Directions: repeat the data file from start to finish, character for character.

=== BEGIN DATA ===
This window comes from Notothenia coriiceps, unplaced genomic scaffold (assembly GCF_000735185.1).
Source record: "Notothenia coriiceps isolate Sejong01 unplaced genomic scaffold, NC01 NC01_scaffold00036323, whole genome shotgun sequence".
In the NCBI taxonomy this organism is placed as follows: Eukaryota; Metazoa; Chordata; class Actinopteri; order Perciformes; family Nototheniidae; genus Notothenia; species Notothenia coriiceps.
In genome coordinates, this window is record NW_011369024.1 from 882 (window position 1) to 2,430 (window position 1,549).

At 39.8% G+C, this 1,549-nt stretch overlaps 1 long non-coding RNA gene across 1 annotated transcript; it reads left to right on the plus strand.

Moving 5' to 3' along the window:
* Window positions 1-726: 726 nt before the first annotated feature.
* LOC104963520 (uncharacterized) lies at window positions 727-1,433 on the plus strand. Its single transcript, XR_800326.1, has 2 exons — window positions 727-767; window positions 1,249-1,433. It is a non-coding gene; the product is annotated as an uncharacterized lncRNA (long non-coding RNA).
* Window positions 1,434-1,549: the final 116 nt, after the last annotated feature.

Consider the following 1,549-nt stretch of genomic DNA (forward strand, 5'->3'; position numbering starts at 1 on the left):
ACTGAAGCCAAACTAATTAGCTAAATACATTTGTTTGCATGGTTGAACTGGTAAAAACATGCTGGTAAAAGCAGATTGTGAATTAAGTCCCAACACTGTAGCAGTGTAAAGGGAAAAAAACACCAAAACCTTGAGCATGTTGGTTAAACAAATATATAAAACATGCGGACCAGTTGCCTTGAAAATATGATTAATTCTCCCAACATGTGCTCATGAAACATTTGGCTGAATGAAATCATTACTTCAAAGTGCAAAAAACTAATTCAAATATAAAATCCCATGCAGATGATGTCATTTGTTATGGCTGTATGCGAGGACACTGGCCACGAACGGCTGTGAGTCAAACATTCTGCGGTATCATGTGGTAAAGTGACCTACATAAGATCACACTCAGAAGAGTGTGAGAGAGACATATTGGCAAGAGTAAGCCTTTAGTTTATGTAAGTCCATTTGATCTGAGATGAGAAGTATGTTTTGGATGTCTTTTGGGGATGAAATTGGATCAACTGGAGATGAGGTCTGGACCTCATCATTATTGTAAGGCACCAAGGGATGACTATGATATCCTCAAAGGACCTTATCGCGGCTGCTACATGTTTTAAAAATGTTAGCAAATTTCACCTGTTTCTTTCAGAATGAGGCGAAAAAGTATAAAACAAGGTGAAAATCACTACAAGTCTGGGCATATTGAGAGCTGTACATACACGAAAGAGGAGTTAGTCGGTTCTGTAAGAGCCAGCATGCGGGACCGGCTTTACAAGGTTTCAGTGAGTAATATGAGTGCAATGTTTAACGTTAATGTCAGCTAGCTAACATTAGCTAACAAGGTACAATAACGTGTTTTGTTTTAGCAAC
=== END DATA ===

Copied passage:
This window comes from Notothenia coriiceps, unplaced genomic scaffold (assembly GCF_000735185.1).
Source record: "Notothenia coriiceps isolate Sejong01 unplaced genomic scaffold, NC01 NC01_scaffold00036323, whole genome shotgun sequence".
In the NCBI taxonomy this organism is placed as follows: Eukaryota; Metazoa; Chordata; class Actinopteri; order Perciformes; family Nototheniidae; genus Notothenia; species Notothenia coriiceps.
In genome coordinates, this window is record NW_011369024.1 from 882 (window position 1) to 2,430 (window position 1,549).

At 39.8% G+C, this 1,549-nt stretch overlaps 1 long non-coding RNA gene across 1 annotated transcript; it reads left to right on the plus strand.

Moving 5' to 3' along the window:
* Window positions 1-726: 726 nt before the first annotated feature.
* LOC104963520 (uncharacterized) lies at window positions 727-1,433 on the plus strand. Its single transcript, XR_800326.1, has 2 exons — window positions 727-767; window positions 1,249-1,433. It is a non-coding gene; the product is annotated as an uncharacterized lncRNA (long non-coding RNA).
* Window positions 1,434-1,549: the final 116 nt, after the last annotated feature.

Consider the following 1,549-nt stretch of genomic DNA (forward strand, 5'->3'; position numbering starts at 1 on the left):
ACTGAAGCCAAACTAATTAGCTAAATACATTTGTTTGCATGGTTGAACTGGTAAAAACATGCTGGTAAAAGCAGATTGTGAATTAAGTCCCAACACTGTAGCAGTGTAAAGGGAAAAAAACACCAAAACCTTGAGCATGTTGGTTAAACAAATATATAAAACATGCGGACCAGTTGCCTTGAAAATATGATTAATTCTCCCAACATGTGCTCATGAAACATTTGGCTGAATGAAATCATTACTTCAAAGTGCAAAAAACTAATTCAAATATAAAATCCCATGCAGATGATGTCATTTGTTATGGCTGTATGCGAGGACACTGGCCACGAACGGCTGTGAGTCAAACATTCTGCGGTATCATGTGGTAAAGTGACCTACATAAGATCACACTCAGAAGAGTGTGAGAGAGACATATTGGCAAGAGTAAGCCTTTAGTTTATGTAAGTCCATTTGATCTGAGATGAGAAGTATGTTTTGGATGTCTTTTGGGGATGAAATTGGATCAACTGGAGATGAGGTCTGGACCTCATCATTATTGTAAGGCACCAAGGGATGACTATGATATCCTCAAAGGACCTTATCGCGGCTGCTACATGTTTTAAAAATGTTAGCAAATTTCACCTGTTTCTTTCAGAATGAGGCGAAAAAGTATAAAACAAGGTGAAAATCACTACAAGTCTGGGCATATTGAGAGCTGTACATACACGAAAGAGGAGTTAGTCGGTTCTGTAAGAGCCAGCATGCGGGACCGGCTTTACAAGGTTTCAGTGAGTAATATGAGTGCAATGTTTAACGTTAATGTCAGCTAGCTAACATTAGCTAACAAGGTACAATAACGTGTTTTGTTTTAGCAAC